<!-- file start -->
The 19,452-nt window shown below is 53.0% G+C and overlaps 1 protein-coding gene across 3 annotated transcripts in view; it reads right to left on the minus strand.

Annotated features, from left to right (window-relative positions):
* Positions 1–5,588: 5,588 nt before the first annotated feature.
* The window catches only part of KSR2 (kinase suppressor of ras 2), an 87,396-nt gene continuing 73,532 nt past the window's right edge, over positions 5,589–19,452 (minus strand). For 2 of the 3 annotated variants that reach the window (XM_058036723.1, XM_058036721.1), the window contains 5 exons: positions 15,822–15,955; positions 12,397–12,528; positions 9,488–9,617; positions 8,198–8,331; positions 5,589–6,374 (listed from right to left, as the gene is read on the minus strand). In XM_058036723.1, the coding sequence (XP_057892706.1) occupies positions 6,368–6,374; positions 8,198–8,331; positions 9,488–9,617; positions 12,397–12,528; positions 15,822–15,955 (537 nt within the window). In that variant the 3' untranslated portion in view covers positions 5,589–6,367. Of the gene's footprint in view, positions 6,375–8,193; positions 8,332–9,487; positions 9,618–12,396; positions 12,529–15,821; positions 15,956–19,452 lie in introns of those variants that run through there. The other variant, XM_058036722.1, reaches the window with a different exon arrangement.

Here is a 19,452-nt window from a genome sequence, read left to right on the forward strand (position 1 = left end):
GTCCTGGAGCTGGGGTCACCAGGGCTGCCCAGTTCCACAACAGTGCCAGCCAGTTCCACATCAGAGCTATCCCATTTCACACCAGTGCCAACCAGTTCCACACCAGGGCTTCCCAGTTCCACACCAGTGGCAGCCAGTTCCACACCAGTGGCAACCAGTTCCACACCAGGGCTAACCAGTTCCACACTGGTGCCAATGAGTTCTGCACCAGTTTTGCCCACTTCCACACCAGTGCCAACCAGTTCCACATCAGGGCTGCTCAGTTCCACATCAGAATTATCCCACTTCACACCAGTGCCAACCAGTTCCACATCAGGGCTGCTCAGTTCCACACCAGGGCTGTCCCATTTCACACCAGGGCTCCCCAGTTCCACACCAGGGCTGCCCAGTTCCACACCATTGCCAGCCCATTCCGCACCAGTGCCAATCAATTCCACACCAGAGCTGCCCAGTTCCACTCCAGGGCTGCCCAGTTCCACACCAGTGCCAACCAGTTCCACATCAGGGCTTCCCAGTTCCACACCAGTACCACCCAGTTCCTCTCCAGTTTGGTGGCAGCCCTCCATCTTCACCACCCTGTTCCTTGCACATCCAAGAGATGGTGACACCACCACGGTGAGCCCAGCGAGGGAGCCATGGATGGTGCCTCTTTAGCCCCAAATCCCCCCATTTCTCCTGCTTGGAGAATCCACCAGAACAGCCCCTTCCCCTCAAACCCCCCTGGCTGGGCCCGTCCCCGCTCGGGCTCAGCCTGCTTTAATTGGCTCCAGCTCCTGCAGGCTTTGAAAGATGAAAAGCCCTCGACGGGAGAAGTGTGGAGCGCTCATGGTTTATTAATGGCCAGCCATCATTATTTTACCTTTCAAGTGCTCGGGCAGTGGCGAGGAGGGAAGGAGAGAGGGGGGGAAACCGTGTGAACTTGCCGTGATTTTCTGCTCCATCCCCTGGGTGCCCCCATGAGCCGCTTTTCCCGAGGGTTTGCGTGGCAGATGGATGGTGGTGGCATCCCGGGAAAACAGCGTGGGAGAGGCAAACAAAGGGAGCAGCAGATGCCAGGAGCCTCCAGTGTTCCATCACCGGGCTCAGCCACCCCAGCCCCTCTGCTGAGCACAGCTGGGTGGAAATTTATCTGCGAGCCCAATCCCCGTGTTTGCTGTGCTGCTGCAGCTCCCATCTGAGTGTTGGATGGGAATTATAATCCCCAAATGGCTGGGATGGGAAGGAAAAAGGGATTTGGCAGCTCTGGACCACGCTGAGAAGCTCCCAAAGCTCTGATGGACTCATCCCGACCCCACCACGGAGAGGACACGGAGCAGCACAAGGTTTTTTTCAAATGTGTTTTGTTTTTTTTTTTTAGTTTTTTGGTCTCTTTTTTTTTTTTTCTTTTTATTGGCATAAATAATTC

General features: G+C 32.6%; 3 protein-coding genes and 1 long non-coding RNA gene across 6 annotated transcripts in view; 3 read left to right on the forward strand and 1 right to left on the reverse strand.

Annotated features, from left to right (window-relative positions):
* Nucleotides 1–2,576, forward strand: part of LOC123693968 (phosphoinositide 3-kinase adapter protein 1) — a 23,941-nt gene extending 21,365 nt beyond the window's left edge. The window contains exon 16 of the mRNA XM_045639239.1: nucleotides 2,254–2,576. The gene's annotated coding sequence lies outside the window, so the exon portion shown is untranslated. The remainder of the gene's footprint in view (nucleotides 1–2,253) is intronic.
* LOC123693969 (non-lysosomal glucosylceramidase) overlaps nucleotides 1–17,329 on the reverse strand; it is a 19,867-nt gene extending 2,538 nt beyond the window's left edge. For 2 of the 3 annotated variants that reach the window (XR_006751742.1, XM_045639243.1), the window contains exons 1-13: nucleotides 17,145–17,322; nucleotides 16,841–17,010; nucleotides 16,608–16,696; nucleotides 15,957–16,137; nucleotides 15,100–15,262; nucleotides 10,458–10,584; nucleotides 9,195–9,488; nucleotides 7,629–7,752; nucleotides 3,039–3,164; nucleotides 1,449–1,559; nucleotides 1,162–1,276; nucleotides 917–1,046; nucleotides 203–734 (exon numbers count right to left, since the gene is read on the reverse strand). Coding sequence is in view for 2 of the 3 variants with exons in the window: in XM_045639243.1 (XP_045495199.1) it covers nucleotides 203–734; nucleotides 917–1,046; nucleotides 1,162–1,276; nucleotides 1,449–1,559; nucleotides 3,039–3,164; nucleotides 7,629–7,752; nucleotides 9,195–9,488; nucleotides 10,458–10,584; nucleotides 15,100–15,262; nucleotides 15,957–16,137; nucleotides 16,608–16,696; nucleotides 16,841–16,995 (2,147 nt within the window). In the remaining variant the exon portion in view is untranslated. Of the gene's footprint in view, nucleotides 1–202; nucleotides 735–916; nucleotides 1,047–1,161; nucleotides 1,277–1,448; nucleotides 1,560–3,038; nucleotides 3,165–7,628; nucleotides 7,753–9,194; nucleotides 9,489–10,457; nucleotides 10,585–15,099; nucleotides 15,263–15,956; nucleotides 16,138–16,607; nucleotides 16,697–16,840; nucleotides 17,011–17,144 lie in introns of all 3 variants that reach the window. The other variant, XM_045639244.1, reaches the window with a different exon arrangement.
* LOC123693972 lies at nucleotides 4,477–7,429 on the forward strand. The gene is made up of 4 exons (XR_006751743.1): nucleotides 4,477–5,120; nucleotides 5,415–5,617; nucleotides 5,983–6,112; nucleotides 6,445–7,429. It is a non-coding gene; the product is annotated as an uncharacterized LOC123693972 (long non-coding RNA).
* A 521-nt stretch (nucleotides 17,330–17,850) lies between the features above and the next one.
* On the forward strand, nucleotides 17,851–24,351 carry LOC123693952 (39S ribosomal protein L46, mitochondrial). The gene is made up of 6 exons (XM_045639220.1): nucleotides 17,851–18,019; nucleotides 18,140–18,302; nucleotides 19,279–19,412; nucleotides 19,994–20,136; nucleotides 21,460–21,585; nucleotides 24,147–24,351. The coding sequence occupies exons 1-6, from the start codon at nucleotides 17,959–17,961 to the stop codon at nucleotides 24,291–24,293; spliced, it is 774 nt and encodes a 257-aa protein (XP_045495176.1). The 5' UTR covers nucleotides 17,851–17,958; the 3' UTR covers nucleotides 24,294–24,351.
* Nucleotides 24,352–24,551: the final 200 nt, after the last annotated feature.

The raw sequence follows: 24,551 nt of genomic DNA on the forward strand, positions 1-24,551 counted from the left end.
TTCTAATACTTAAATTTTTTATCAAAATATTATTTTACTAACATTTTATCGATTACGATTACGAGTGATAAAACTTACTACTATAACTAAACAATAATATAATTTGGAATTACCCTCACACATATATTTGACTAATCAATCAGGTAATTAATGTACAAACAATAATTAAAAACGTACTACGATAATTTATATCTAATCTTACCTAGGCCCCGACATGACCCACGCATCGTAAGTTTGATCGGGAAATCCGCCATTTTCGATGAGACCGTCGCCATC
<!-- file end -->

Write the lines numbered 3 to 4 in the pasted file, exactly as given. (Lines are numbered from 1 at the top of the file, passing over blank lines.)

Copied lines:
* Positions 1–5,588: 5,588 nt before the first annotated feature.
* The window catches only part of KSR2 (kinase suppressor of ras 2), an 87,396-nt gene continuing 73,532 nt past the window's right edge, over positions 5,589–19,452 (minus strand). For 2 of the 3 annotated variants that reach the window (XM_058036723.1, XM_058036721.1), the window contains 5 exons: positions 15,822–15,955; positions 12,397–12,528; positions 9,488–9,617; positions 8,198–8,331; positions 5,589–6,374 (listed from right to left, as the gene is read on the minus strand). In XM_058036723.1, the coding sequence (XP_057892706.1) occupies positions 6,368–6,374; positions 8,198–8,331; positions 9,488–9,617; positions 12,397–12,528; positions 15,822–15,955 (537 nt within the window). In that variant the 3' untranslated portion in view covers positions 5,589–6,367. Of the gene's footprint in view, positions 6,375–8,193; positions 8,332–9,487; positions 9,618–12,396; positions 12,529–15,821; positions 15,956–19,452 lie in introns of those variants that run through there. The other variant, XM_058036722.1, reaches the window with a different exon arrangement.